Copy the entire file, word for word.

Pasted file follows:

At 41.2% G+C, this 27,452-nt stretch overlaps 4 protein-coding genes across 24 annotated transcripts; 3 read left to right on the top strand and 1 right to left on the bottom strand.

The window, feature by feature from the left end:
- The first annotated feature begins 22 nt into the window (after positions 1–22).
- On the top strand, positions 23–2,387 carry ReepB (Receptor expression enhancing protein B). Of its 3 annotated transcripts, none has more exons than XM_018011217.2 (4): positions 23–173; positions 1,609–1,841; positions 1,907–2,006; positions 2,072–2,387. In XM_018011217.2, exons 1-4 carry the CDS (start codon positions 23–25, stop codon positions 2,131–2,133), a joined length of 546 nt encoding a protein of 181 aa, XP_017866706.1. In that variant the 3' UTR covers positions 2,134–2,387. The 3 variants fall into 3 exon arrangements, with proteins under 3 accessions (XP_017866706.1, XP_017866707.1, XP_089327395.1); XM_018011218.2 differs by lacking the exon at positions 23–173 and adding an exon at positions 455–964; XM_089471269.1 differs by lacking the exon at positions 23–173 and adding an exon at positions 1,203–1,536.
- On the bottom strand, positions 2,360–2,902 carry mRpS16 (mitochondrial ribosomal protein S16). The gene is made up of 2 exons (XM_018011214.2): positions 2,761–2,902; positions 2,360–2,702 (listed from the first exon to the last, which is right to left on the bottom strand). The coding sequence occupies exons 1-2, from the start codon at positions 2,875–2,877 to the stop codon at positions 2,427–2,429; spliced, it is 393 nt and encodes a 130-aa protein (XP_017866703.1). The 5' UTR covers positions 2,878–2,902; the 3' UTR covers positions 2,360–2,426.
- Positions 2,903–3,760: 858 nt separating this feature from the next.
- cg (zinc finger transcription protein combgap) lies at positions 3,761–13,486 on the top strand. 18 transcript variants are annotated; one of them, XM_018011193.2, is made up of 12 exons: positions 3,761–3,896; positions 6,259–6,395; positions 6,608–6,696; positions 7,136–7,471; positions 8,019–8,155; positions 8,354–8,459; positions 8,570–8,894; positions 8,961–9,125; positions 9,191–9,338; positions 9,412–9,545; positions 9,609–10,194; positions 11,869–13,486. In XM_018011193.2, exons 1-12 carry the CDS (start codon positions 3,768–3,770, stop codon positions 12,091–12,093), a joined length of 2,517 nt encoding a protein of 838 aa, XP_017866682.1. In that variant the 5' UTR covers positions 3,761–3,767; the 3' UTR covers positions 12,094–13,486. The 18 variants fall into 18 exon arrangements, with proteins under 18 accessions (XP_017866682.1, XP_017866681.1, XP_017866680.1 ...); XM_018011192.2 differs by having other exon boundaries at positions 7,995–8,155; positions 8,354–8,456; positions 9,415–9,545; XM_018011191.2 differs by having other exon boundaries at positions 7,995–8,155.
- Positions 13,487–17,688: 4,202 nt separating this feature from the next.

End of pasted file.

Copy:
At 41.2% G+C, this 27,452-nt stretch overlaps 4 protein-coding genes across 24 annotated transcripts; 3 read left to right on the top strand and 1 right to left on the bottom strand.

The window, feature by feature from the left end:
- The first annotated feature begins 22 nt into the window (after positions 1–22).
- On the top strand, positions 23–2,387 carry ReepB (Receptor expression enhancing protein B). Of its 3 annotated transcripts, none has more exons than XM_018011217.2 (4): positions 23–173; positions 1,609–1,841; positions 1,907–2,006; positions 2,072–2,387. In XM_018011217.2, exons 1-4 carry the CDS (start codon positions 23–25, stop codon positions 2,131–2,133), a joined length of 546 nt encoding a protein of 181 aa, XP_017866706.1. In that variant the 3' UTR covers positions 2,134–2,387. The 3 variants fall into 3 exon arrangements, with proteins under 3 accessions (XP_017866706.1, XP_017866707.1, XP_089327395.1); XM_018011218.2 differs by lacking the exon at positions 23–173 and adding an exon at positions 455–964; XM_089471269.1 differs by lacking the exon at positions 23–173 and adding an exon at positions 1,203–1,536.
- On the bottom strand, positions 2,360–2,902 carry mRpS16 (mitochondrial ribosomal protein S16). The gene is made up of 2 exons (XM_018011214.2): positions 2,761–2,902; positions 2,360–2,702 (listed from the first exon to the last, which is right to left on the bottom strand). The coding sequence occupies exons 1-2, from the start codon at positions 2,875–2,877 to the stop codon at positions 2,427–2,429; spliced, it is 393 nt and encodes a 130-aa protein (XP_017866703.1). The 5' UTR covers positions 2,878–2,902; the 3' UTR covers positions 2,360–2,426.
- Positions 2,903–3,760: 858 nt separating this feature from the next.
- cg (zinc finger transcription protein combgap) lies at positions 3,761–13,486 on the top strand. 18 transcript variants are annotated; one of them, XM_018011193.2, is made up of 12 exons: positions 3,761–3,896; positions 6,259–6,395; positions 6,608–6,696; positions 7,136–7,471; positions 8,019–8,155; positions 8,354–8,459; positions 8,570–8,894; positions 8,961–9,125; positions 9,191–9,338; positions 9,412–9,545; positions 9,609–10,194; positions 11,869–13,486. In XM_018011193.2, exons 1-12 carry the CDS (start codon positions 3,768–3,770, stop codon positions 12,091–12,093), a joined length of 2,517 nt encoding a protein of 838 aa, XP_017866682.1. In that variant the 5' UTR covers positions 3,761–3,767; the 3' UTR covers positions 12,094–13,486. The 18 variants fall into 18 exon arrangements, with proteins under 18 accessions (XP_017866682.1, XP_017866681.1, XP_017866680.1 ...); XM_018011192.2 differs by having other exon boundaries at positions 7,995–8,155; positions 8,354–8,456; positions 9,415–9,545; XM_018011191.2 differs by having other exon boundaries at positions 7,995–8,155.
- Positions 13,487–17,688: 4,202 nt separating this feature from the next.